What You Were Selling Last Week: ARM Holdings

LONDON -- One of Warren Buffett's famous investing sayings is "be fearful when others are greedy and greedy when others are fearful" -- or, in other words, sell when others are buying and buy when they're selling.

But we might expect Foolish investors to know that, and looking at what Fools have been selling recently might well provide us with some ideas for investments that are past their prime.

So, in this series of articles, we're going to look at what customers of The Motley Fool ShareDealing Service have been selling in the past week or so, and what might have made them decide to do so.

A 23-fold return
The share price of ARM Holdings  (LSE: ARM  ) (NASDAQ: ARMH  ) shot up nearly 14% last week after the company announced that its first-quarter profits had soared 58%, and that the number of ARM-based chips shipped by its customers had increased by 35% to 2.6 billion.

That seems to have been enough to prompt some shareholders to at least take a quick profit, putting ARM in the No. 3 spot in the latest "Top 10 Sells" list.*

ARM -- which designs microchips for smartphones, cameras, digital TVs and other devices, and licenses them to manufacturers -- has provided stunning returns for its shareholders, having nearly doubled its share price over the past year, and increased it almost 23-fold since late 2002. (Mind you, like that of many tech stocks, it had fallen over 95% in the preceding 2.5 years, and is actually now less than 3% up on its tech-bubble peak of February 2000. But at least it is up.)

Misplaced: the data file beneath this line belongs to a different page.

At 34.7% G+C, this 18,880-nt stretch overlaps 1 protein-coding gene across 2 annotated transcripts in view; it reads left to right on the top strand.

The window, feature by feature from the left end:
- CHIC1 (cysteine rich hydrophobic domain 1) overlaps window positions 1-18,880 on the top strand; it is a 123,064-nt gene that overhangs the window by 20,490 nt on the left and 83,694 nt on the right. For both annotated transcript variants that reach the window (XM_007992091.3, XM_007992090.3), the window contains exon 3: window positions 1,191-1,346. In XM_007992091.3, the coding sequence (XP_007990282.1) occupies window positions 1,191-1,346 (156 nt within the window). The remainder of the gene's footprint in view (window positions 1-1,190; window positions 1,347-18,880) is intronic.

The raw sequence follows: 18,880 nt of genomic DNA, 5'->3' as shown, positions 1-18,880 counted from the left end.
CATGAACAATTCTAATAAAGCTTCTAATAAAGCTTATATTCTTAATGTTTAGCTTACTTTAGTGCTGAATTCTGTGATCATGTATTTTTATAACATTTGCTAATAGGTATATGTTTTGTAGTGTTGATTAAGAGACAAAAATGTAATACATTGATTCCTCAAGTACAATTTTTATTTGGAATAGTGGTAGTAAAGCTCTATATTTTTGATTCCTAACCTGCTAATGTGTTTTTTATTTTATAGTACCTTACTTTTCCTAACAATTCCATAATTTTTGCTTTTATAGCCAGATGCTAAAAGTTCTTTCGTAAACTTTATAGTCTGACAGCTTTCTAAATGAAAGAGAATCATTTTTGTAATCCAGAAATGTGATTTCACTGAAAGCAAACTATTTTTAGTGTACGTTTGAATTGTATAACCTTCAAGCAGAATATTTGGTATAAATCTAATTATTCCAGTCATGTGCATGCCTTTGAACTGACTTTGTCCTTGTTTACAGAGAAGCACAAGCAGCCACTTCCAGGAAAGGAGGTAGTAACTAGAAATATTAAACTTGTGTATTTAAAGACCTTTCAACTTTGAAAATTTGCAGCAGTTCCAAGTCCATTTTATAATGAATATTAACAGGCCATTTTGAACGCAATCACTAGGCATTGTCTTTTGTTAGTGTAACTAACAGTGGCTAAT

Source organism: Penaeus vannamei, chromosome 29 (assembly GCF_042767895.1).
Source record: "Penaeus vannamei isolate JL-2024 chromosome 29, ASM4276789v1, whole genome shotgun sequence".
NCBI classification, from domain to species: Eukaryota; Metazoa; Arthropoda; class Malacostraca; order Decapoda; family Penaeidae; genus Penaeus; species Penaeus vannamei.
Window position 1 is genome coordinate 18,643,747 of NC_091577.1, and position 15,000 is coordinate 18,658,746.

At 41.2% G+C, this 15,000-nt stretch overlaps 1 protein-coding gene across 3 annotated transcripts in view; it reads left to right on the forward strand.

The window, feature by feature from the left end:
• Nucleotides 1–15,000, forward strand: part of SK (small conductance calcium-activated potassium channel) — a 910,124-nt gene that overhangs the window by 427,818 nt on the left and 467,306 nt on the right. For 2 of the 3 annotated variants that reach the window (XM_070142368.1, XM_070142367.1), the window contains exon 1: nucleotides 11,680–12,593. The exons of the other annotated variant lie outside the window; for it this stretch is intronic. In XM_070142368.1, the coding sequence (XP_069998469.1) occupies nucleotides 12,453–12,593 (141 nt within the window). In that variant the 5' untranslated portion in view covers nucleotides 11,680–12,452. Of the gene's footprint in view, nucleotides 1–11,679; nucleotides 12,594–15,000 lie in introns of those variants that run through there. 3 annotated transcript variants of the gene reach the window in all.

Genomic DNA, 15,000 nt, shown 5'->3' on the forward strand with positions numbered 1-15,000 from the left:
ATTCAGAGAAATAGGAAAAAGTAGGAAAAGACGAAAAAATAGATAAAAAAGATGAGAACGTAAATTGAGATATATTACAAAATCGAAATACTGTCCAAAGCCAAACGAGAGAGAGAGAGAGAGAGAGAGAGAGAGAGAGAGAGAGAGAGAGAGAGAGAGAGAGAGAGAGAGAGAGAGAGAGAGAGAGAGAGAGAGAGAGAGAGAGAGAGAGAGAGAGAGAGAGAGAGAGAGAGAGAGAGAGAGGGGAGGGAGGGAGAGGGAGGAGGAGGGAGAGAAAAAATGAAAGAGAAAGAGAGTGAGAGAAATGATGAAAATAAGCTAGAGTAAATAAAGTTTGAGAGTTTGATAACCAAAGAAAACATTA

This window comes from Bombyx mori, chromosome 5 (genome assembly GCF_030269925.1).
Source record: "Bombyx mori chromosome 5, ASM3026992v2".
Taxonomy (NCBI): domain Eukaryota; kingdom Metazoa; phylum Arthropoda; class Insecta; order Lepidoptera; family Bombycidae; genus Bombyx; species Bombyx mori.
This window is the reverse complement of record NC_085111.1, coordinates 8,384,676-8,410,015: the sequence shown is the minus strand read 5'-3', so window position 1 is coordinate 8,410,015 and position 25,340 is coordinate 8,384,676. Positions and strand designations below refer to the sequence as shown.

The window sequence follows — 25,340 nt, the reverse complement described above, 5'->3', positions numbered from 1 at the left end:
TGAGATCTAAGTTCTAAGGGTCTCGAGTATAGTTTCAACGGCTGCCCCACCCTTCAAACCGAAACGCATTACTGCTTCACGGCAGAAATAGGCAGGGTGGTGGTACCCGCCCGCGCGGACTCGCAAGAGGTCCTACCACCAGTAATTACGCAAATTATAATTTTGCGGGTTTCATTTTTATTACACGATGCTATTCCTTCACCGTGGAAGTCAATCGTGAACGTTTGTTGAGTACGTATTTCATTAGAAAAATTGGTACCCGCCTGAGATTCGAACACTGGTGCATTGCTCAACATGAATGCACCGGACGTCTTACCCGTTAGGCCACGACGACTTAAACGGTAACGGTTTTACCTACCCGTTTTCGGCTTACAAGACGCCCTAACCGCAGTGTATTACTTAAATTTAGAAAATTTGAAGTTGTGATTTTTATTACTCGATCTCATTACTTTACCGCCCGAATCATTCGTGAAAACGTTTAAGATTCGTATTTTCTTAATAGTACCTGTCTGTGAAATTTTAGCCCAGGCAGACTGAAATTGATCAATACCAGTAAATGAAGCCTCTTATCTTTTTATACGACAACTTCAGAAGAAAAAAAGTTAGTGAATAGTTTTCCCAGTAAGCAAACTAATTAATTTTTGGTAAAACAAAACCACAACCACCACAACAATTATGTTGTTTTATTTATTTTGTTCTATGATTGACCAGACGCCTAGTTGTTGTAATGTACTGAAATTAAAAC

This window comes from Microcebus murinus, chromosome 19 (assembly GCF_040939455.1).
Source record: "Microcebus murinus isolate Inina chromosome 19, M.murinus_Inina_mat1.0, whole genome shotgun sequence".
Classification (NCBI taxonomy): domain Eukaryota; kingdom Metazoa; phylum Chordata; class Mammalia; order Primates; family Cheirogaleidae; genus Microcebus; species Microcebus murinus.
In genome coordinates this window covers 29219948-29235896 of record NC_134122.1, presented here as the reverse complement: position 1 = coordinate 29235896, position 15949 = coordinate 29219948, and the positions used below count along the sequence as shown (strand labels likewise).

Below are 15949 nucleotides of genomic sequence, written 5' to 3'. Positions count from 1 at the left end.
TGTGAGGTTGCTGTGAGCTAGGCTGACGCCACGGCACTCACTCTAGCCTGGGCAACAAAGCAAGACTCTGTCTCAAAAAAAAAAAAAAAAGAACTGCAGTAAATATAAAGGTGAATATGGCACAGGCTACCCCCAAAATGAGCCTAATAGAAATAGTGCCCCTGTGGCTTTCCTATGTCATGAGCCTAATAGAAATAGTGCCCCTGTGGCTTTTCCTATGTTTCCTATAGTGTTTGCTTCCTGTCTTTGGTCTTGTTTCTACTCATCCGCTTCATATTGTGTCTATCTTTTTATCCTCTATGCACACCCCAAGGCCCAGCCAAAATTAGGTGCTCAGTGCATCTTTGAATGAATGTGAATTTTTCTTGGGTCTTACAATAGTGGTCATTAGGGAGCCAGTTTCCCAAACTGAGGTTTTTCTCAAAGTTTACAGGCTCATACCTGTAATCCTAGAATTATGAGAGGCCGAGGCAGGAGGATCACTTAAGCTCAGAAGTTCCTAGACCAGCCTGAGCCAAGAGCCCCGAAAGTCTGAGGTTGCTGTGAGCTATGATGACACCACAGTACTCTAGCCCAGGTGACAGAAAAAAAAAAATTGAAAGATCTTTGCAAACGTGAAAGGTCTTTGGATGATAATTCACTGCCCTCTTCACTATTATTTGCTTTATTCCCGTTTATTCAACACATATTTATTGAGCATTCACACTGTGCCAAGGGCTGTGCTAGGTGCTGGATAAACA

ARM's shares have long seemed very expensive by some measures -- on a P/E of around 50 it has to grow its earnings significantly, year after year, well into the future to be worth buying. But over the past decade ARM has delivered spectacular growth and, according to some analysts at least, seems set to continue doing so -- future earnings estimates put the company on a current PEG ratio of less than 1, suggesting that it's still potentially under-valued.

However, that rather assumes that current growth trends in products like smartphones and tablets will continue -- but at some point such markets will mature and saturate -- and there's an increasing risk that a competitor (such as Intel) will disrupt ARM's current quasi-monopolistic dominance.

ARM has provided its shareholders with stupendous rewards over the past decade, but perhaps some of them feel the risk-to-reward ratio has now tipped against them.

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*Based on aggregate data from The Motley Fool ShareDealing Service.


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